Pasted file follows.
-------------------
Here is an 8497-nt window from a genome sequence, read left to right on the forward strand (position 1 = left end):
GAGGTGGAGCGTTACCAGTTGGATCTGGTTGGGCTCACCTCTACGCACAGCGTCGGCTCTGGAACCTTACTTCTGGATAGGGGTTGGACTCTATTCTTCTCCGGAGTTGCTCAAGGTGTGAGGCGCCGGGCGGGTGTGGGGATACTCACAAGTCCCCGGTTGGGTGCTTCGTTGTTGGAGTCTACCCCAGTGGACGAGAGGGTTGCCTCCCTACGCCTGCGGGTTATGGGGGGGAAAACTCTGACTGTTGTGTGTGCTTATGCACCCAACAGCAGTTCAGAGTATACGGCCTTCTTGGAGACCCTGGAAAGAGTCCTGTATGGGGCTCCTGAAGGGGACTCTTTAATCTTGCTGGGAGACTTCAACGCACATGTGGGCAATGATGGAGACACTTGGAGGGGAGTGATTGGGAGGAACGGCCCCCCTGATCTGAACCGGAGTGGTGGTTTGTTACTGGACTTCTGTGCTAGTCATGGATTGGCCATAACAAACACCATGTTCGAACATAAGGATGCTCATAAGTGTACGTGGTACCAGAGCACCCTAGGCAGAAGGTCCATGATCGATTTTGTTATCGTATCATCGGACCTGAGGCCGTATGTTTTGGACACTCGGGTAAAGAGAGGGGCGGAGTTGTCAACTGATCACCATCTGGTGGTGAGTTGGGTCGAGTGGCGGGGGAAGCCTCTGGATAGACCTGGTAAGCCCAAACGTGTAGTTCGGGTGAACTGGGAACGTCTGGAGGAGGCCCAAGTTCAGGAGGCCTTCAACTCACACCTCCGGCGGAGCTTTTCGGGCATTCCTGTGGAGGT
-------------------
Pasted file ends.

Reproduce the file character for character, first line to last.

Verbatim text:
Here is an 8497-nt window from a genome sequence, read left to right on the forward strand (position 1 = left end):
GAGGTGGAGCGTTACCAGTTGGATCTGGTTGGGCTCACCTCTACGCACAGCGTCGGCTCTGGAACCTTACTTCTGGATAGGGGTTGGACTCTATTCTTCTCCGGAGTTGCTCAAGGTGTGAGGCGCCGGGCGGGTGTGGGGATACTCACAAGTCCCCGGTTGGGTGCTTCGTTGTTGGAGTCTACCCCAGTGGACGAGAGGGTTGCCTCCCTACGCCTGCGGGTTATGGGGGGGAAAACTCTGACTGTTGTGTGTGCTTATGCACCCAACAGCAGTTCAGAGTATACGGCCTTCTTGGAGACCCTGGAAAGAGTCCTGTATGGGGCTCCTGAAGGGGACTCTTTAATCTTGCTGGGAGACTTCAACGCACATGTGGGCAATGATGGAGACACTTGGAGGGGAGTGATTGGGAGGAACGGCCCCCCTGATCTGAACCGGAGTGGTGGTTTGTTACTGGACTTCTGTGCTAGTCATGGATTGGCCATAACAAACACCATGTTCGAACATAAGGATGCTCATAAGTGTACGTGGTACCAGAGCACCCTAGGCAGAAGGTCCATGATCGATTTTGTTATCGTATCATCGGACCTGAGGCCGTATGTTTTGGACACTCGGGTAAAGAGAGGGGCGGAGTTGTCAACTGATCACCATCTGGTGGTGAGTTGGGTCGAGTGGCGGGGGAAGCCTCTGGATAGACCTGGTAAGCCCAAACGTGTAGTTCGGGTGAACTGGGAACGTCTGGAGGAGGCCCAAGTTCAGGAGGCCTTCAACTCACACCTCCGGCGGAGCTTTTCGGGCATTCCTGTGGAGGT